Since the year began, a number of sitcoms and dramas with Black leads have been announced and are set to air on both network TV and streaming platforms. Grand Crew on NBC, Queens and a reimagining of The Wonder Years on ABC, Lee Daniels’s Our Kind of People on Fox and Black Mafia Family, executive-produced by Tasha Smith on Starz are just a few of them. They join an extensive list of programs from 2021 that have found success in telling unique Black stories, such as Netflix’s The Upshaws, Queen Latifah’s The Equalizer remake on CBS, Run The World on Starz and Them on Amazon Prime. The increase in diverse Black TV content is reminiscent of the Golden Age of the ’90s, when shows led by Black stars were in abundance.
A Change In Times
“I think that we are evolving and recognizing that everybody deserves a seat at the table, everybody needs to be accepted for who they are, and everybody’s story needs to be told,” says actress Michole Briana White of the new wave of Black-led programs. She plays Lucille, matriarch of the Flenorys in Black Mafia Family. The series chronicles the real-life story of brothers Demetrius and Terry Flenory, who started the drug and money-laundering organization BMF.
White, who was a familiar face on ’90s sitcoms like Martin and Living Single, believes that current offerings bring more depth to the screen than the storytelling that marked her entrance into the industry. “I think there’s more acceptance of what paved the way for us to be able to do Black Mafia Family and all of these other shows,” she reflects. “There’s more space to really be able to tell the truth. I don’t think we were able to express honestly who we were back then.”
Truth is what The Wonder Years executive producer and showrunner Saladin Patterson is looking to display with his take on the hit series. In his version, based on Patterson’s own experiences, we meet the Williams family in 1960s Alabama. While still a coming-of-age comedy, it also addresses challenges unique to the Black middle class as they attempt to achieve the American dream in a tumultuous time. Patterson says he hopes “to shine a light on the parallels between the racial, political and cultural turmoil that existed in the late ’60s and the racial discord and partisanship bickering over gender, class and cultural issues that plagues American society today.” In that way, the new The Wonder Years will be less idyllic and more in touch with the world around us.
Quantity Can Equal Quality
Technology has also played a role in the expansion of Black narratives, says media strategist and culture critic April Reign. “Streaming services have helped, because in a small way they have democratized the process,” she says. “When I was growing up, it was ABC, CBS, NBC and PBS. Now you’ve got hundreds of channels in addition to all of the streaming services. That provides a lot more opportunity for us to see ourselves.”
UCLA’s Hollywood Diversity Report 2020: A Tale of Two Hollywoods found that Black actors have reached proportional representation among lead actors in cable-scripted shows and, based on the fact that Blacks make up 13 percent of the total U.S. population, they are overrepresented in cast diversity for broadcast and cable series. But increased visibility means nothing if it’s just smoke and mirrors, Reign says. “If the shows are just being pushed out without a lot of thought to who the showrunner is, what the writers’ room looks like and the topics that they’ll be broaching, then you’re just putting Black people out there, but you’re not providing them any support,” she points out.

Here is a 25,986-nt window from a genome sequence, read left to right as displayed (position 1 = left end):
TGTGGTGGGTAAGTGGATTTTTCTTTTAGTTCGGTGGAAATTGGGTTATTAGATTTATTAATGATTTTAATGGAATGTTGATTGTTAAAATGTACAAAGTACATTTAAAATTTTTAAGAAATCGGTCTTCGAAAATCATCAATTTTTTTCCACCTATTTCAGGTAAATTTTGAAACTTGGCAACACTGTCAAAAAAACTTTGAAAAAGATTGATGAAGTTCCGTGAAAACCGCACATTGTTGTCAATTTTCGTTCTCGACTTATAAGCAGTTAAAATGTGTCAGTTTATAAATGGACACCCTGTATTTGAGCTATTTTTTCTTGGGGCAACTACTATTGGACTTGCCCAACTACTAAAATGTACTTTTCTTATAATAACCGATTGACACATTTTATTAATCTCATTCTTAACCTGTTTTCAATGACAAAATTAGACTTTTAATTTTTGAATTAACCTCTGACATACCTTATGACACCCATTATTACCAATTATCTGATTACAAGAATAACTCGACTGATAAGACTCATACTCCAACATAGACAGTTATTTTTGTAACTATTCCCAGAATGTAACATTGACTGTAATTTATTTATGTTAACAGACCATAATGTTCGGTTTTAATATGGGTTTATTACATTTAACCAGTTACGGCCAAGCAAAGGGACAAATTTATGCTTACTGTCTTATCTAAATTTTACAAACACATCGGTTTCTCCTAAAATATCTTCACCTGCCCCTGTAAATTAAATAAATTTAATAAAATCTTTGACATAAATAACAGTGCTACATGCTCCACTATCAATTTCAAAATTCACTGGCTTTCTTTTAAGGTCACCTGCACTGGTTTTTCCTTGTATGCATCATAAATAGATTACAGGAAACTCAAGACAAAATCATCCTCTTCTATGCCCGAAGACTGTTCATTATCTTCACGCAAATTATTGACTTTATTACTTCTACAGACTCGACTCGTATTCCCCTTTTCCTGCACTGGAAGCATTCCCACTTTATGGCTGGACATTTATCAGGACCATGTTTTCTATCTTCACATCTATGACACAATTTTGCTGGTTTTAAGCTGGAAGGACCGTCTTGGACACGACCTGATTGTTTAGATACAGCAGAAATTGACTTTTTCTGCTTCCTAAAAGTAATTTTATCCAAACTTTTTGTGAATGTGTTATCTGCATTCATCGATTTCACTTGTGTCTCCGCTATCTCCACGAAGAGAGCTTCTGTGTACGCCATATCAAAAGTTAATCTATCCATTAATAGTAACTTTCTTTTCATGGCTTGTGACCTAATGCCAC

“Quality also means intersectionality and inclusion.” Such is the goal of Onyx Collective, a new curated content brand at Disney led by Freeform President Tara Duncan. “We want to be the future of storytelling and set a new standard in the relationship between access,
inclusion and innovation,” she says.
Insecure writer and actress Natasha Rothwell and Judas and the Black Messiah producer Ryan Coogler have signed deals to create content under the brand whose first official release was Questlove’s documentary, Summer of Soul (…or, When the Revolution Could Not Be Televised), “The hope,” Duncan says, is that years from now, we will have expanded our expectations of how we see and relate to the Black and POC experience such that it’s not a separate category, but simply entertaining, provocative, fun, quality storytelling for everyone.”
Actress Tia Mowry-Hardrict is excited about the changes that have ushered in the current boom. “I have seen a positive evolution,” says the star of Netflix’s hit sitcom Family Reunion. “With Sister, Sister, we didn’t have an all-Black writers’ staff, but as I moved on to The Game, I saw more of us. When I moved on to Netflix, it was like, wow, you really get to see the culture being shown in an authentic way, which makes it very relatable. It was also great to see more women operating behind the scenes, including women directors, AfricanAmerican women directors, women writers and women creators.” She adds, “The progress has been very rewarding to experience.”
There’s another rather simple explanation for the breadth of Black stories we’re seeing across TV right now, Duncan says. “We’re at a place in our culture where the influence of Blackness and Black people is undeniably mainstream.” As such, audiences are demanding programming that reflects the world around them and “Networks are starting to listen, because there’s an untapped treasure trove of stories to tell,” she adds. “It’s just good business.”
To that end, it’s not enough for audiences to demand more shows. Without viewership, the series won’t survive past one season. “It’s imperative for us to be open to shows as they come out, and then it’s just as important that we support those shows that we do like,” Reign says. “If the ratings are anemic and people aren’t watching, there are way too many other things that are waiting in the hopper to get their shot.”